Monitoring and Evaluation system for PFES: Key findings and policy recommendations


Published on

This presentation by Pham Thu Thuy, Karen Bennet, Vu Tan Phuong and Le Ngoc Dung shows the key findings for M&E for Environmental Service, Social Impact, PFES contract and financial flows.

Published in: Environment, Technology
  • Be the first to comment

  • Be the first to like this

No Downloads
Total views
On SlideShare
From Embeds
Number of Embeds
Embeds 0
No embeds

No notes for slide

Monitoring and Evaluation system for PFES: Key findings and policy recommendations

  1. 1. Monitoring and Evaluation system for PFES: Key findings and policy recommendations Pham Thu Thuy, Karen Bennet, Vu Tan Phuong, Le Ngoc Dung
  2. 2. Analytical framework
  3. 3. Methods used
  4. 4. • Absent of a clear monitoring and evaluation system • The monitoring and evaluation system set out in Circular 20 refers only to the maintenance of existing forest cover as a proxy for environmental services and to final outcomes • No requirements or protocols for environmental monitoring of forest quality, soil erosion or water regulation, even though PFES targets all of these environmental services. • Although a verification process has been established, it is not being followed effectively. The current monitoring system actually creates a disincentive to report deforestation or forest degradation Key findings: Overview
  5. 5. • No scientific assessment on the ecological outcomes • Stakeholders (buyers, sellers, brokers) are uncertain if the environmental services have been improved • Neither reports nor any interviews compared the forest quality or condition before and after PFES, using clear and comprehensive criteria for the baseline. • Very few data on the effect of different land uses on runoff and erosion in Vietnam are available  need to measure the quantity of each kind of service from each land use and vegetation type. • lack of a clearly documented land tenure system • Lack of hydrology and physical science skills to analyze and interpret these data  difficult to implement at provincial level Key findings – M&E for environmental services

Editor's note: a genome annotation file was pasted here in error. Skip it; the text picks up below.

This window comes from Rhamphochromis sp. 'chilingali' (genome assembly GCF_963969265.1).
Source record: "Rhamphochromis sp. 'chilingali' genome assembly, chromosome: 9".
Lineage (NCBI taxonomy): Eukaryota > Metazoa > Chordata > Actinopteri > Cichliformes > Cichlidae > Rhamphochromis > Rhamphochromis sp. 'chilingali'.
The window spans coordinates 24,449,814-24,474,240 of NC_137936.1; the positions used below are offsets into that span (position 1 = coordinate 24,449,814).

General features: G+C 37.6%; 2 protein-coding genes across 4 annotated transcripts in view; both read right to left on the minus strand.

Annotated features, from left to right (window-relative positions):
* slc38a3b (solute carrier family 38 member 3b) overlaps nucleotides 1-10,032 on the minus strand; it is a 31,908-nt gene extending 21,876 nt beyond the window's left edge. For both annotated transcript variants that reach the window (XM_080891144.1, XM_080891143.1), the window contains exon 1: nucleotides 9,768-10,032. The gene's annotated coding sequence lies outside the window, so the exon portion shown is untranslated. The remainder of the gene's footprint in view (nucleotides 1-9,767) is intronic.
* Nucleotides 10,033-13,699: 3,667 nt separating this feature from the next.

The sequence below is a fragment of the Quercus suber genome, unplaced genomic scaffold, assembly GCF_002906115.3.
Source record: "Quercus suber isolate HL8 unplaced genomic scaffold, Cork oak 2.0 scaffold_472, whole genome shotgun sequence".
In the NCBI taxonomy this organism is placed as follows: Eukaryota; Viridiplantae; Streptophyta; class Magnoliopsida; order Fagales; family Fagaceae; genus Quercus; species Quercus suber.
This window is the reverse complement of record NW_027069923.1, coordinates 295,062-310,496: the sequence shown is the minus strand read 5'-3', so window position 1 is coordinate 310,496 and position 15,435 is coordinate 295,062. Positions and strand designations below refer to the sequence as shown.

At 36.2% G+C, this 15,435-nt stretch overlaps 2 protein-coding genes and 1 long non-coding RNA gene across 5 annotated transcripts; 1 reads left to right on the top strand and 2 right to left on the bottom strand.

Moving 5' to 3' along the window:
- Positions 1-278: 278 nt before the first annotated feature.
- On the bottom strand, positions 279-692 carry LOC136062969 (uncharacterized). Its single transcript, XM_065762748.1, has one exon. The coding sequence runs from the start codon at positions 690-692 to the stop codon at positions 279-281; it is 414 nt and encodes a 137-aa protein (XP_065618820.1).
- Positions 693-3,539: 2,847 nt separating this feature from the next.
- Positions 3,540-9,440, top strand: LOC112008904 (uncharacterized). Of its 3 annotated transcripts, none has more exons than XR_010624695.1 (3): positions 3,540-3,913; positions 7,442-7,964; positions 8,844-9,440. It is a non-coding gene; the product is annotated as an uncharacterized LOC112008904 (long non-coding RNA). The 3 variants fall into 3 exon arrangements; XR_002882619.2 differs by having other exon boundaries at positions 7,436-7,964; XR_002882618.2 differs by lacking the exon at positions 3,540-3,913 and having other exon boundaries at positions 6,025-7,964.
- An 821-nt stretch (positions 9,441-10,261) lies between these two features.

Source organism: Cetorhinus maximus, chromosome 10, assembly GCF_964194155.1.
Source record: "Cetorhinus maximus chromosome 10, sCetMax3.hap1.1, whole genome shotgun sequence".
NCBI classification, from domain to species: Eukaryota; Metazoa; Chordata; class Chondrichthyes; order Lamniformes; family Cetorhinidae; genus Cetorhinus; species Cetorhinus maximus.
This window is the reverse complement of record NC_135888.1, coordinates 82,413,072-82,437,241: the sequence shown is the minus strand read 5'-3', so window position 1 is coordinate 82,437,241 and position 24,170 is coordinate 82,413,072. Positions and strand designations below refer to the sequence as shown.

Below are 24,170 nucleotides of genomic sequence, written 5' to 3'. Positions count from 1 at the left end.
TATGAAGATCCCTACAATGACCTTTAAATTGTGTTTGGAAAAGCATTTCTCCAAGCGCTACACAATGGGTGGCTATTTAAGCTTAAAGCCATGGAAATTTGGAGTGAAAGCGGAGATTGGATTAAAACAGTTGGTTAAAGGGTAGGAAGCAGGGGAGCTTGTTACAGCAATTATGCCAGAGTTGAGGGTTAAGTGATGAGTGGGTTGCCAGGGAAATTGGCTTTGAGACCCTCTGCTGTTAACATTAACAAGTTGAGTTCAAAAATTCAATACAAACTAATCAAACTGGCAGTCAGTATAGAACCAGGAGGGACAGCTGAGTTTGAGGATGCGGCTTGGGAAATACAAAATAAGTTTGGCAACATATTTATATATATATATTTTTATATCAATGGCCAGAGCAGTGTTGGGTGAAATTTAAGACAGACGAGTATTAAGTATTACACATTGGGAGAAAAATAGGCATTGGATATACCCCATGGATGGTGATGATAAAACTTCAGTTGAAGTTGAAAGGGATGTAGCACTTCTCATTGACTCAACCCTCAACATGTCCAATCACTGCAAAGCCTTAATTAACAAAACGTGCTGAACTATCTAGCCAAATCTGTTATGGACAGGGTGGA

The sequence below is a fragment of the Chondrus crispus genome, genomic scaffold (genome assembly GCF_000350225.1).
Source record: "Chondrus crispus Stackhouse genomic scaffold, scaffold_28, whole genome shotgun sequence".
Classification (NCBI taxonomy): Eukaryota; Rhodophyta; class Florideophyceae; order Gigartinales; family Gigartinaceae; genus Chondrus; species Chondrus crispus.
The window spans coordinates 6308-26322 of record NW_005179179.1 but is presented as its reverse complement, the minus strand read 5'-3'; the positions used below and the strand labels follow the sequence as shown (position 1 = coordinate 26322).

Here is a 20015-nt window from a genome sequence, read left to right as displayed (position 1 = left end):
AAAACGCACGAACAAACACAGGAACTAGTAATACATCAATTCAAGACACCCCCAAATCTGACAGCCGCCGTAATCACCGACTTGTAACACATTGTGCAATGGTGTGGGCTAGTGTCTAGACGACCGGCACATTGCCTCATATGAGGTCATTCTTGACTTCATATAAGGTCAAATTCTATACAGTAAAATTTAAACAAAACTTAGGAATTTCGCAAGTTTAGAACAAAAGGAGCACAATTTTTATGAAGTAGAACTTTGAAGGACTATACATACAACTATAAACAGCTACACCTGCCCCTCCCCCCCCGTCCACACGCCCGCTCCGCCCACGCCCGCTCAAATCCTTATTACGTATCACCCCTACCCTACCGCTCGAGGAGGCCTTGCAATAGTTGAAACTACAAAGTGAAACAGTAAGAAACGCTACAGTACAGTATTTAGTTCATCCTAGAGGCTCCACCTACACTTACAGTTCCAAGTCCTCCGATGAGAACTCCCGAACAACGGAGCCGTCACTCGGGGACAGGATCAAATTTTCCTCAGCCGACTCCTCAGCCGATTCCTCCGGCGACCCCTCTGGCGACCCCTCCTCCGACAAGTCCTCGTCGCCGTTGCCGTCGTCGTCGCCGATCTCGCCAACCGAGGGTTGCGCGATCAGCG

6. 6. • PFES contract are hardly set up and signed • PFES contract enforcement is low (e.g. buyers’ compliance, sellers’ provision of ES and FPDFs in reporting the financial reports to all stakeholders) • Contract vs. agreement vs. request ? • No consistent on M&E criteria in the contract or even absent or too general • Lack of understanding of PFES contracts, their requirements (both buyers, sellers) • Challenging in enforcing and monitoring PFES contracts for community forests • Lack of grievance handling system to address disputes related to contract Key findings – M&E for PFES contracts
  7. 7. • Positive impact on Unclear impact of PFES on local incomes • Some advert affect has been seen due to poor implementation of PFES Key findings – M&E for social impacts of PFES
  8. 8. Key findings – M&E for financial flows and payment distribution
  9. 9. • M&E system could be simple or sophisticated, depending on the financial and technical capacity of the provincial FPDF. • A simple approach = concentrates on inputs and self-reporting might be better initially, to help get PFES underway- by the fifth year of a project, monitoring efforts should be well documented and sufficient to clearly demonstrate if progress is being made toward achieving both socioeconomic and environmental targets. • Local entities should define the scope of monitoring and evaluation by discussing and agreeing on the level of funding available for the system, the engagement of local constituents, the level of detail in the field data collected and whether it is quantitative or qualitative, and the capacity of stakeholders and partner organizations to achieve the desired level of sophistication in the system (Guijt and Woodhill 2002). Policy recommendations
  10. 10. a monitoring and evaluation system, which features the following activities: establishing a baseline; monitoring PFES program inputs including identification of stakeholders, development of contracts, acquisition and disbursement of funds; and assessment of the social and environmental impacts of the program.
  11. 11. • developing key performance questions • determining what information is needed to answer each question and defining the protocol to be used to acquire that information • determining the relevance of a protocol to the overall PFES strategy and how the information will be used to help evaluate the program outcomes, adapt policy or improve program delivery • determining exactly who is responsible for each action as some tasks should be done at the local level, some more complex tasks are appropriate for the provincial level and the most scientifically rigorous tasks should be completed, less frequently, at the central government level or at the request of donor agencies • deciding how often each task should be completed • producing outputs, that is, discrete products generated through answering the key questions (e.g., a map, report or spreadsheet) • establishing the minimum acceptable level of compliance at every level, to ensure transparency and accountability in PFES and to function as a trigger point; the minimum threshold is the point at which the program cannot move forward if this step is not completed, and where the minimum threshold is not met, corrective action must be taken at a higher organizational level • setting reporting requirements that itemize the exact products that need to be delivered at specified time frames • clearly establishing the consequences of failing to complete the required reporting in a satisfactory manner. Steps to develop M&E system
  12. 12. Join us at